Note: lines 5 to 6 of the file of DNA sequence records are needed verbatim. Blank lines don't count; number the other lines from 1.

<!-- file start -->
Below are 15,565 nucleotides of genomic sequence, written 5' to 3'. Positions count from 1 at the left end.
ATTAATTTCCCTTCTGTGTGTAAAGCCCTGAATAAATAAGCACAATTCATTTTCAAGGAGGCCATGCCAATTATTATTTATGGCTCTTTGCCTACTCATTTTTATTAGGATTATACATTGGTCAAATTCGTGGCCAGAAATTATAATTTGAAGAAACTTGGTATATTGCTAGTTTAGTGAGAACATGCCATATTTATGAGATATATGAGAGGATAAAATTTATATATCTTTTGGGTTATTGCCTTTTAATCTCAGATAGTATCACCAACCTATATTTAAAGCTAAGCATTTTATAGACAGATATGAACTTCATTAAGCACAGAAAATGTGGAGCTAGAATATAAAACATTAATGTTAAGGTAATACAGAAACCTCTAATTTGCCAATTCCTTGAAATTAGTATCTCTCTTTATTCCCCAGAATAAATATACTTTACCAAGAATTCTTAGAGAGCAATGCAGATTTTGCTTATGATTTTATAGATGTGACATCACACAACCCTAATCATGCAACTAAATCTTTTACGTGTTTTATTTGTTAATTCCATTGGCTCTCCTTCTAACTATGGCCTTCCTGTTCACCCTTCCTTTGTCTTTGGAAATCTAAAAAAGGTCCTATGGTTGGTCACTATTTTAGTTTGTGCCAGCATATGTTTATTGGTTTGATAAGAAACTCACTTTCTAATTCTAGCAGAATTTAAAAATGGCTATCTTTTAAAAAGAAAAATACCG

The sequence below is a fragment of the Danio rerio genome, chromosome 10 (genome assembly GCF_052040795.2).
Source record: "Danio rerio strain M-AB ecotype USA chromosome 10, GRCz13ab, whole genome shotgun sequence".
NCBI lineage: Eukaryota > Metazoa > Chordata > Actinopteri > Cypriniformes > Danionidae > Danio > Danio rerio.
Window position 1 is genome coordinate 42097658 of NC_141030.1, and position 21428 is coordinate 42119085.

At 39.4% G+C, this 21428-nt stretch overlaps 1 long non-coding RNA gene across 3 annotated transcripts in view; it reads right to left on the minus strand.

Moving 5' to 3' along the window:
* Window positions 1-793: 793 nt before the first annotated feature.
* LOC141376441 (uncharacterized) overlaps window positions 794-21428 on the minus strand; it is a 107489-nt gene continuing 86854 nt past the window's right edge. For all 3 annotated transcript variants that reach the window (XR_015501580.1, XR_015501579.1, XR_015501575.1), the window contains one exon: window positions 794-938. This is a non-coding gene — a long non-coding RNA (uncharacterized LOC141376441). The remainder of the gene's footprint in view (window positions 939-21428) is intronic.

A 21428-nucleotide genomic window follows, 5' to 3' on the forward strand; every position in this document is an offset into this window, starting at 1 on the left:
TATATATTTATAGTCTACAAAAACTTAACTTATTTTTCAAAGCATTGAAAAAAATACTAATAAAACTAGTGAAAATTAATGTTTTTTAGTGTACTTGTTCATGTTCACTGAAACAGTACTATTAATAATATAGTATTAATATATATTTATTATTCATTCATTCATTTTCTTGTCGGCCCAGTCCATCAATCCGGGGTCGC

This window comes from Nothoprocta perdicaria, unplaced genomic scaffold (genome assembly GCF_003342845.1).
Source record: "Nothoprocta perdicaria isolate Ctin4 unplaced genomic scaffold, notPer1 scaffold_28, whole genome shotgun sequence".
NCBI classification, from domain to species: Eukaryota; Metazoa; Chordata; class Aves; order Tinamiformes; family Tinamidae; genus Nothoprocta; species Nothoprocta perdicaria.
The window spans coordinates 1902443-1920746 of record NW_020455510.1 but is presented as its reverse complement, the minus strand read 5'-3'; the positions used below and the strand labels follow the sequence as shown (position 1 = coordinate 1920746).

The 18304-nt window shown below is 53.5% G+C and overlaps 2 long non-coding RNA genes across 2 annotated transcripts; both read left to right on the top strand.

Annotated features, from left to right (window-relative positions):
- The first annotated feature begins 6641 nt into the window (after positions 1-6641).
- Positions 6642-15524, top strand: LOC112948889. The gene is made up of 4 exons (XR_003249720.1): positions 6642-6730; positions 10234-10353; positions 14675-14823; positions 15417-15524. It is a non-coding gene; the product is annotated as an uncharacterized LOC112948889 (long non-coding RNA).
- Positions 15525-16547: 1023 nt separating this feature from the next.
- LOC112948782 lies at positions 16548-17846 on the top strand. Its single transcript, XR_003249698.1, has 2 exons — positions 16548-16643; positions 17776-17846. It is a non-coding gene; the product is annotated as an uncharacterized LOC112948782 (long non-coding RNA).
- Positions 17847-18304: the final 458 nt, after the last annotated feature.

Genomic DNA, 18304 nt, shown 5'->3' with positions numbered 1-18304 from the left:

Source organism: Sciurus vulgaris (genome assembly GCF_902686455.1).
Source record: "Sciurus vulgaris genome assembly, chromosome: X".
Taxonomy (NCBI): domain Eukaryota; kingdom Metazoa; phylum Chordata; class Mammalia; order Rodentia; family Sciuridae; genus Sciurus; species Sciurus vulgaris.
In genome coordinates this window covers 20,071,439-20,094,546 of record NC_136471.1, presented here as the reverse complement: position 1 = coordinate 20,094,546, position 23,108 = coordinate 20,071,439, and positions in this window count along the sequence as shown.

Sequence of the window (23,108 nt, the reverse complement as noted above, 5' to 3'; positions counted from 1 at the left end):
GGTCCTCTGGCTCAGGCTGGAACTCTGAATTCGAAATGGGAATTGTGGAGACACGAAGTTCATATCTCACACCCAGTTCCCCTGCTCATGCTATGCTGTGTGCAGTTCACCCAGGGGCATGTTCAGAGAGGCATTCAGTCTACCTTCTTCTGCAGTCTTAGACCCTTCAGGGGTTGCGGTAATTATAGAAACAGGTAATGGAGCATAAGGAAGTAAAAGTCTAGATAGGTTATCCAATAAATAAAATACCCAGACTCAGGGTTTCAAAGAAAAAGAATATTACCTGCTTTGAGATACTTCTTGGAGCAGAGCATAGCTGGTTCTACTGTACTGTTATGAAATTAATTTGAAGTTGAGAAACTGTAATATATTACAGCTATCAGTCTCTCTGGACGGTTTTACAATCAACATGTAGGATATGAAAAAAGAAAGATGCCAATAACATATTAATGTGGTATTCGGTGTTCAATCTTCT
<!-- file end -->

NCBI lineage: Eukaryota > Metazoa > Chordata > Actinopteri > Cypriniformes > Danionidae > Danio > Danio rerio.
Window position 1 is genome coordinate 42097658 of NC_141030.1, and position 21428 is coordinate 42119085.